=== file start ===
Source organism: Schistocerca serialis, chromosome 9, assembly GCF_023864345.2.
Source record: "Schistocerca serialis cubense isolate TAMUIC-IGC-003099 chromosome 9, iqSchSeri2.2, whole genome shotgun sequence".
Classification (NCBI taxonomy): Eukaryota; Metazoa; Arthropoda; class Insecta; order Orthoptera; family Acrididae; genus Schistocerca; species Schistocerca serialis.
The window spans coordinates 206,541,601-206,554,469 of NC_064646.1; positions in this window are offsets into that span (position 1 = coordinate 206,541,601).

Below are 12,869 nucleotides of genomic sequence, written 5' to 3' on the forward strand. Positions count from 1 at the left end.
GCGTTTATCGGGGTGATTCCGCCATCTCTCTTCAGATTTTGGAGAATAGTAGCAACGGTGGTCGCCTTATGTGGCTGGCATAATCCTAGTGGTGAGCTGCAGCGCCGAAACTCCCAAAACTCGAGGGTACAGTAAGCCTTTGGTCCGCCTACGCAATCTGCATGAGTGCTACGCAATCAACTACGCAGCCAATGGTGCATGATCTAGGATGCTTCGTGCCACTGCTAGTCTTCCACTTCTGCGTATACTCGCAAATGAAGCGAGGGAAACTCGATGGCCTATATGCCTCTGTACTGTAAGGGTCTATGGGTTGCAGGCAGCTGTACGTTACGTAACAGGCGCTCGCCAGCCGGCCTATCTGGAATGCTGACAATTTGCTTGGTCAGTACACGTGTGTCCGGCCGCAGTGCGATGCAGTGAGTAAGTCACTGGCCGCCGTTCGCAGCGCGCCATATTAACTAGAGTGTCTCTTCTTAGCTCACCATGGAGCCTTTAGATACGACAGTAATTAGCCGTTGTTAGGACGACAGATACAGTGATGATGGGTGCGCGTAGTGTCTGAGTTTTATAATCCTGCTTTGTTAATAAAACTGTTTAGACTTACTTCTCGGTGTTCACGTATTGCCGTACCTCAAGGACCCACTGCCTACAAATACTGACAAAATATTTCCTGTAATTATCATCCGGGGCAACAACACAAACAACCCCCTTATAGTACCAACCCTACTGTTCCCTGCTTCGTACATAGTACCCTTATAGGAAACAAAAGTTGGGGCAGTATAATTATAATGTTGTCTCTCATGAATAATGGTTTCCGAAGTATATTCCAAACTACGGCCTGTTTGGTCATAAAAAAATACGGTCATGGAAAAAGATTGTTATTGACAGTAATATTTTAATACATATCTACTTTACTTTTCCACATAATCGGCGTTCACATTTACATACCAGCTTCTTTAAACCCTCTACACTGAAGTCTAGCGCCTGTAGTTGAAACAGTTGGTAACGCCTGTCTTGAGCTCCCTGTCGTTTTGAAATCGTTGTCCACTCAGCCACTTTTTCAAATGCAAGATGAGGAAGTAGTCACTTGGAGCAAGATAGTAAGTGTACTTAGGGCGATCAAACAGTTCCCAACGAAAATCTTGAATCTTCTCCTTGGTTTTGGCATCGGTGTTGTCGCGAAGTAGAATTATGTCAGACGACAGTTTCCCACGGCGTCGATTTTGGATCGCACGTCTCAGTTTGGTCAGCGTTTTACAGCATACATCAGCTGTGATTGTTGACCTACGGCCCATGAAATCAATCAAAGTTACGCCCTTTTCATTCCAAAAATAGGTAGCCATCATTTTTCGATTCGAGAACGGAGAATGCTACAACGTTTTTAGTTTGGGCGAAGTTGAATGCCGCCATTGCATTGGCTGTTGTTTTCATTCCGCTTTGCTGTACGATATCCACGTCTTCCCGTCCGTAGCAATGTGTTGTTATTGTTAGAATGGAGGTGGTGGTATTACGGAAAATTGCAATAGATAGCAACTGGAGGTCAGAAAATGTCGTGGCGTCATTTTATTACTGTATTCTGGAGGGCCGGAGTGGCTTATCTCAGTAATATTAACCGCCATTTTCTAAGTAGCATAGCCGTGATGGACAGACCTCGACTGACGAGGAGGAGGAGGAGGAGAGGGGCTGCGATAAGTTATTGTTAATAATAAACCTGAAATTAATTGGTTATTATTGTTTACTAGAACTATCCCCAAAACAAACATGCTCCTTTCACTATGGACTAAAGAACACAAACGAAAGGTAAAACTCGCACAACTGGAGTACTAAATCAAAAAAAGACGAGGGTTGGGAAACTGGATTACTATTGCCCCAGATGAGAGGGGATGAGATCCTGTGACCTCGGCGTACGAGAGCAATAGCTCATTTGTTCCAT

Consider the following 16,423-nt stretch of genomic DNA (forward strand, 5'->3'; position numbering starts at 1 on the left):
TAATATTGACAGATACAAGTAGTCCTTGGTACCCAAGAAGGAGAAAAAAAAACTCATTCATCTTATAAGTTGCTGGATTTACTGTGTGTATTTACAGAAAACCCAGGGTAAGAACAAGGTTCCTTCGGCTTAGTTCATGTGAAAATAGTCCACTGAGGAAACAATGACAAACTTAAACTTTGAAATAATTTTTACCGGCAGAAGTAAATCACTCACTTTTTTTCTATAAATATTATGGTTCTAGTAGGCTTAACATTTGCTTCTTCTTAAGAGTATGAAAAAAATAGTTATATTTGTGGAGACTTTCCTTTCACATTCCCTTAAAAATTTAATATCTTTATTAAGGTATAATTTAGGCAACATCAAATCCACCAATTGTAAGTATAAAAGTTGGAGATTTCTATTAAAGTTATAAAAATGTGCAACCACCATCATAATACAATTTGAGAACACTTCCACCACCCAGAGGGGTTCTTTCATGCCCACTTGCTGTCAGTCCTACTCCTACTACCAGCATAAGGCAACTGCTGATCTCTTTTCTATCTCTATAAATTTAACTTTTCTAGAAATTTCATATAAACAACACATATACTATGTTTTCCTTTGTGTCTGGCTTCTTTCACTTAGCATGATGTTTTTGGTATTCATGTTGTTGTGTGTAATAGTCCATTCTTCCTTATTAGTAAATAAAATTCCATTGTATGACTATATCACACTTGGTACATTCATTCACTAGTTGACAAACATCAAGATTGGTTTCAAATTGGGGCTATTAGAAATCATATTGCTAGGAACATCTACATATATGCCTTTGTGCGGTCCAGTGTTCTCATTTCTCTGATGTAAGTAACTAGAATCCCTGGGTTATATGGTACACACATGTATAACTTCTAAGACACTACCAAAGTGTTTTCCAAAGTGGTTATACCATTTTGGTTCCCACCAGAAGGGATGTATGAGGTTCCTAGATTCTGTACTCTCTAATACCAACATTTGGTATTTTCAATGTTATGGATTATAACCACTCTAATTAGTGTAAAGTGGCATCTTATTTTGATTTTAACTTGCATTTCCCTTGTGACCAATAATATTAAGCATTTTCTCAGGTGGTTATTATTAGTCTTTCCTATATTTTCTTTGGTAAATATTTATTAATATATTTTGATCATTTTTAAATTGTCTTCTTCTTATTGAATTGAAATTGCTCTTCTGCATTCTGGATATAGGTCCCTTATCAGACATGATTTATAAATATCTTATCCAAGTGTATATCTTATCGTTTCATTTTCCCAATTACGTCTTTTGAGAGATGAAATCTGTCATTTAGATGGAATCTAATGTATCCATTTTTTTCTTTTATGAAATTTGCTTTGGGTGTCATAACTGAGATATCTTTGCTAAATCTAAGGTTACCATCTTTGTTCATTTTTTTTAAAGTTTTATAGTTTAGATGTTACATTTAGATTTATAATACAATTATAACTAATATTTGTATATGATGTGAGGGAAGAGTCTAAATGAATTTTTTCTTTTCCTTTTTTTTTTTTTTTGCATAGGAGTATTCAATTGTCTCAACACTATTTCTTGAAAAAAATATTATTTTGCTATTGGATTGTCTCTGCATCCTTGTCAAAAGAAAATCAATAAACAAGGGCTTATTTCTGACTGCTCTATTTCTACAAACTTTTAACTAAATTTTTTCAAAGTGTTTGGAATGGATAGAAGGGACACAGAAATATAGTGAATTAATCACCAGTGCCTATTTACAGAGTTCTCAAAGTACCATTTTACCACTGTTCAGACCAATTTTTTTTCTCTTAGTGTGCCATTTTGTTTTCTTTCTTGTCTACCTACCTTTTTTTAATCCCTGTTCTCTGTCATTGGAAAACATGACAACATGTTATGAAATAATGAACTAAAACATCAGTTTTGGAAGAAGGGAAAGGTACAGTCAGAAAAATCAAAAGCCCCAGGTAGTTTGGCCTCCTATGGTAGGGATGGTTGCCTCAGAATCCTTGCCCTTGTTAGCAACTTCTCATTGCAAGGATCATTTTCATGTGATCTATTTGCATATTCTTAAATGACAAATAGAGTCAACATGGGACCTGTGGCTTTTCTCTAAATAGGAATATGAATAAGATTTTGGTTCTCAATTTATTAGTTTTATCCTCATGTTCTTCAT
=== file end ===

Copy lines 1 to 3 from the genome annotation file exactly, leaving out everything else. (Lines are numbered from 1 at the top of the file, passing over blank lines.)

Source organism: Schistocerca serialis, chromosome 9, assembly GCF_023864345.2.
Source record: "Schistocerca serialis cubense isolate TAMUIC-IGC-003099 chromosome 9, iqSchSeri2.2, whole genome shotgun sequence".
Classification (NCBI taxonomy): Eukaryota; Metazoa; Arthropoda; class Insecta; order Orthoptera; family Acrididae; genus Schistocerca; species Schistocerca serialis.